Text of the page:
Choose the Ophthalmology Group for your eye exams. Healthy eye exams are more than routine. If you have new concerns about your vision, or are having your regular 2 year exam, the experienced doctors and professionals at the Ophthalmology Group will give you a comprehensive eye exam and will discuss with you your concerns and the results of your exam. Call us now at 800 EYE (393) 2000 to schedule an eye exam appointment – or fill out the form at the bottom of the page to be contacted.
An eye examination is a battery of tests performed to assess vision and the ability to focus on and discern objects, as well as other tests and examinations pertaining to the eyes. Health care professionals often recommend that all people should have periodic and thorough eye examinations as part of routine primary care, especially since many eye diseases are asypmtomatic.
Eye examinations may detect potentially treatable blinding eye diseases, ocular manifestations of systemic disease, or signs of tumors or other anomalies of the brain.
A refraction is the test that is used to determine the strength of your glasses or contact lens prescription. This portion of the exam is not covered by Medicare or most medical insurances. However, if you have a vision plan it is usually a covered benefit.
External examination of eyes consists of inspection of the eyelids, surrounding tissues and palpebral fissure. Palpation of the orbital rim may also be desirable, depending on the presenting signs and symptoms. The conjunctiva and sclera can be inspected by asking you to look up, and shining a light while retracting the upper or lower eyelid. The cornea and iris may be similarly inspected.
Visual acuity is the eye’s ability to detect fine details and is the quantitative measure of the eye’s ability to see an in-focus image at a certain distance. The standard definition of normal visual acuity (20/20 vision) is the ability to resolve a spatial pattern separated by a visual angle of one minute of arc. The term 20/20 is derived from standardized sized objects that can be seen by a “person of normal vision” at the specified distance. For example, if one can see at a distance of 20 ft an object that normally can be seen at 20 ft, then one has 20/20 vision. If one can see at 20 ft what a normal person can see at 40 ft, then one has 20/40 vision. Put another way, suppose you have trouble seeing objects at a distance and you can only see out to 20 ft what a person with normal vision can see out to 200 feet, then you have 20/200 vision. This is often measured with a Snellen chart.
An examination of pupilary function includes inspecting the pupils for equal size, regular shape, reactivity to light, and direct and consensual accommodation.
Ocular motility is tested, especially when patients complain of double vision or physicians suspect neurologic disease. First, the doctor visually assess the eyes for deviations that could result from strabismus, extraocular muscle dysfunction, or palsy of the cranial nerves innervating the extraocular muscles. Saccades are assessed by having the you move your eye quickly to a target at the far right, left, top and bottom. This tests for saccadic dysfunction where poor ability of the eyes to “jump” from one place to another may impinge on reading ability and other skills, whereby the eyes are required to fixate and follow a desired object.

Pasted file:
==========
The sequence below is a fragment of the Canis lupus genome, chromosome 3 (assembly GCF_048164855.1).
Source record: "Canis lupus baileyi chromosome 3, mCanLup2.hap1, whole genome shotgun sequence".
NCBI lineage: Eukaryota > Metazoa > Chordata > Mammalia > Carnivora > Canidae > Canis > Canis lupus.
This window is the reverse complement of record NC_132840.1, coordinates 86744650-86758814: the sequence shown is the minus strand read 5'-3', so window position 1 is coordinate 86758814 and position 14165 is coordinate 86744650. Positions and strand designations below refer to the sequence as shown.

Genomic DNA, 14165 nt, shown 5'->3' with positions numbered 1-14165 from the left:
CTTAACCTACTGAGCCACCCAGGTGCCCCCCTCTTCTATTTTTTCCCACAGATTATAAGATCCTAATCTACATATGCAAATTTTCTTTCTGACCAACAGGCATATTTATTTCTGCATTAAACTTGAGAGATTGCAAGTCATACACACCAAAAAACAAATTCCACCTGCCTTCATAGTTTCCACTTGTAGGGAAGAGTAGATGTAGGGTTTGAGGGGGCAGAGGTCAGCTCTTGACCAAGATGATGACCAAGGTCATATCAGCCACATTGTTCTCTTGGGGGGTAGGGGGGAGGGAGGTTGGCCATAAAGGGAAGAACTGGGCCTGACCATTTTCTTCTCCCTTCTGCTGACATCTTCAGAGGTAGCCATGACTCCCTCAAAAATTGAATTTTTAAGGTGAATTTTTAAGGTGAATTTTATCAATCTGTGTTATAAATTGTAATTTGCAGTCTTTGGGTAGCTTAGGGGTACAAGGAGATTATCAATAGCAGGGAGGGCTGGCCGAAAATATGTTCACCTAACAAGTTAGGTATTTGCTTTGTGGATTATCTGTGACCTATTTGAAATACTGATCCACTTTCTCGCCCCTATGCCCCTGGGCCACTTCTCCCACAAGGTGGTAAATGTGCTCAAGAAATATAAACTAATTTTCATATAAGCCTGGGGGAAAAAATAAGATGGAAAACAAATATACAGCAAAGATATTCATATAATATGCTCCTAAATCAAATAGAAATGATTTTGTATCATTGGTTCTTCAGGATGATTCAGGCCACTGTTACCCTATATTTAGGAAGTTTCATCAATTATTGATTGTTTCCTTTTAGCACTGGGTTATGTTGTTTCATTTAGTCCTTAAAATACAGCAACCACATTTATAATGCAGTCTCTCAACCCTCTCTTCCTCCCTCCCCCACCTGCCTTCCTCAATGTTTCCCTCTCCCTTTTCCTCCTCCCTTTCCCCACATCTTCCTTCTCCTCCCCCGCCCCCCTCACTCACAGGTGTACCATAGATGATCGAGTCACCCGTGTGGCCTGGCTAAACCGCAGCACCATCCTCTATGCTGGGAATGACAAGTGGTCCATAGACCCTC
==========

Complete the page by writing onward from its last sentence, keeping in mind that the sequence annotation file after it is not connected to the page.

Visual field (confrontation) testing
Testing the visual field consists of confrontation field testing in which each eye is tested separately to assess the extent of the peripheral field.
Intraocular pressure (IOP) can be measured by Tonometry devices designed to measure the outflow (and resistance to outflow) of the aqueous humour from the eye.
An ophthalmoscopic examination may include visually magnified inspection of the internal eye structures and also assessment of the quality of the eye’s red reflex.
Ophthalmoscopy allows your physician to look directly at the retina and other tissue at the back of the eye. This is best done after the pupil has been dilated with eye drops.
The appearance of the optic disc and retinal vasculature are the main focus of examination during ophthalmoscopy. Anomalies in the appearance of these internal ocular structures may indicate eye disease or condition.
Close inspection of the anterior eye structures and ocular adnexa are often done with a slit lamp machine. A small beam of light that can be varied in width, height, incident angle, orientation and color, is passed over the eye. Often, this light beam is narrowed into a vertical “slit”, during slit-lamp examination. The examiner views the illuminated ocular structures, through an optical system that magnifies the image of the eye.
This allows inspection of all the ocular media, from cornea to vitreous, plus magnified view of eyelids, and other external ocular related structures. Fluorescein staining before slit lamp examination may reveal corneal abrasions or herpes simplex infection.
The binocular slit-lamp examination provides stereoscopic magnified view of the eye structures in striking detail, enabling exact anatomical diagnoses to be made for a variety of eye conditions.
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The Ophthalmology Group
Paducah, KY 42001